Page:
Nature has placed mankind under the governance of two sovereign masters, pain and pleasure. It is for them alone to point out what we ought to do, as well as to determine what we shall do. On the one hand the standard of right and wrong, on the other the chain of causes and effects, are fastened to their throne. They govern us in all we do, in all we say, in all we think...

— Jeremy Bentham, The Principles of Morals and Legislation (1789) Ch I, p 1

In summary, Jeremy Bentham states that people are driven by their interests and their fears, but their interests take precedence over their fears, and their interests are carried out in accordance with how people view the consequences that might be involved with their interests. "Happiness" on this account is defined as the maximization of pleasure and the minimization of pain. Historically, hedonistic utilitarianism is the paradigmatic example of a consequentialist moral theory. This form of utilitarianism holds that what matters is the aggregate happiness; the happiness of everyone and not the happiness of any particular person. John Stuart Mill, in his exposition of hedonistic utilitarianism, proposed a hierarchy of pleasures, meaning that the pursuit of certain kinds of pleasure is more highly valued than the pursuit of other pleasures.[10] However, some contemporary utilitarians, such as Peter Singer, are concerned with maximizing the satisfaction of preferences, hence "preference utilitarianism". Other contemporary forms of utilitarianism mirror the forms of consequentialism outlined below.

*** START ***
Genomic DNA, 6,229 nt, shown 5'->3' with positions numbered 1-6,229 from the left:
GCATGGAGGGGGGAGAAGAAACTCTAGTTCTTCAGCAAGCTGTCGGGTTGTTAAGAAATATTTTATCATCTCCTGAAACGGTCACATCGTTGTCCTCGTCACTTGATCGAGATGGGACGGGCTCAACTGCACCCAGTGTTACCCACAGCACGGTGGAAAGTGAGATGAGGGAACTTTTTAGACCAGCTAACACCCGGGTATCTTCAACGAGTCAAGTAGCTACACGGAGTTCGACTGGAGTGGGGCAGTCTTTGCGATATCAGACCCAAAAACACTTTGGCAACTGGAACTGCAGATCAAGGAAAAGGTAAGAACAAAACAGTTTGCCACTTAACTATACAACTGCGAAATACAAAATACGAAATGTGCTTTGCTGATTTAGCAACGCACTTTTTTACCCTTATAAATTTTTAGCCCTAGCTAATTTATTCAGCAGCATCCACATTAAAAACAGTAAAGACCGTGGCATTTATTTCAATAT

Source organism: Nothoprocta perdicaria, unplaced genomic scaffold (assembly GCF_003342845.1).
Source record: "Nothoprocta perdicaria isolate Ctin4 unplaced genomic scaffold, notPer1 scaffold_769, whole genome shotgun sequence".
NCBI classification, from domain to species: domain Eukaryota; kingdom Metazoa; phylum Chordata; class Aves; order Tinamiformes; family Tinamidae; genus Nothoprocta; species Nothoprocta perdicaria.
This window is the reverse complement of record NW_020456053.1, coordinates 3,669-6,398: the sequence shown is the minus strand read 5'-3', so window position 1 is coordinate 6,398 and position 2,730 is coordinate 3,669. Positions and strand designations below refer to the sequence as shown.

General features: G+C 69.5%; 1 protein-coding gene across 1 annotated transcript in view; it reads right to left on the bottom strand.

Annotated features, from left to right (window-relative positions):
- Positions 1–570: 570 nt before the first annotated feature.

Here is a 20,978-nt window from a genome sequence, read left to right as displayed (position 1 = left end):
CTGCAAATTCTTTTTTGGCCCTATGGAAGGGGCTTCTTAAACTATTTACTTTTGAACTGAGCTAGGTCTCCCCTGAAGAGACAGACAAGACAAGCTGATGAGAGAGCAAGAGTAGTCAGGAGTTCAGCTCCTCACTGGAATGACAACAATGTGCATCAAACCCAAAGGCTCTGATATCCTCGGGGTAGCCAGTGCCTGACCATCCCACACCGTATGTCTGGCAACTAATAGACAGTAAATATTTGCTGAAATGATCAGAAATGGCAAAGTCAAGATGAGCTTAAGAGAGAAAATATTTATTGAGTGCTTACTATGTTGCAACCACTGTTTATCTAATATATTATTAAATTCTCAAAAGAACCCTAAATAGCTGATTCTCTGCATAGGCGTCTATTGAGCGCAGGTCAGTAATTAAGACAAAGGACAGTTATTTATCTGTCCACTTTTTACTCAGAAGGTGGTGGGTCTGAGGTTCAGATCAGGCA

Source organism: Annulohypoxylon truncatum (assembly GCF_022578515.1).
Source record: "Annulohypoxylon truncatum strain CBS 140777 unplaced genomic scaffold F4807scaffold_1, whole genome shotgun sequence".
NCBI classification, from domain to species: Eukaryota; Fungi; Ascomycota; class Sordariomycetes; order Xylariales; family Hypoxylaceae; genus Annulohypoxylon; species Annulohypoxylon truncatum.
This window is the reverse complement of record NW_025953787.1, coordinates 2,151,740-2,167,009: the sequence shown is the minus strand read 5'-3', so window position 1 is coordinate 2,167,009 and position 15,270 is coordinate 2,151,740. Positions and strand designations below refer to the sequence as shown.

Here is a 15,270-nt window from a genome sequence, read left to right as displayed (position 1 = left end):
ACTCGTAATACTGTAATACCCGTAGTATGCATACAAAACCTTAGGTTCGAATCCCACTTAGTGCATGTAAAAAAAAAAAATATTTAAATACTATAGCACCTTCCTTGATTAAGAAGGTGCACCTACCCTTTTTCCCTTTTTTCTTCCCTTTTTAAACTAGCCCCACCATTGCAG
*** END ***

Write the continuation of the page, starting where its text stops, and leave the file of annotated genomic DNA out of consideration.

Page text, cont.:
Ethical egoism

Ethical egoism can be understood as a consequentialist theory according to which the consequences for the individual agent are taken to matter more than any other result. Thus, egoism will prescribe actions that may be beneficial, detrimental, or neutral to the welfare of others. Some, like Henry Sidgwick, argue that a certain degree of egoism promotes the general welfare of society for two reasons: because individuals know how to please themselves best, and because if everyone were an austere altruist then general welfare would inevitably decrease.[11]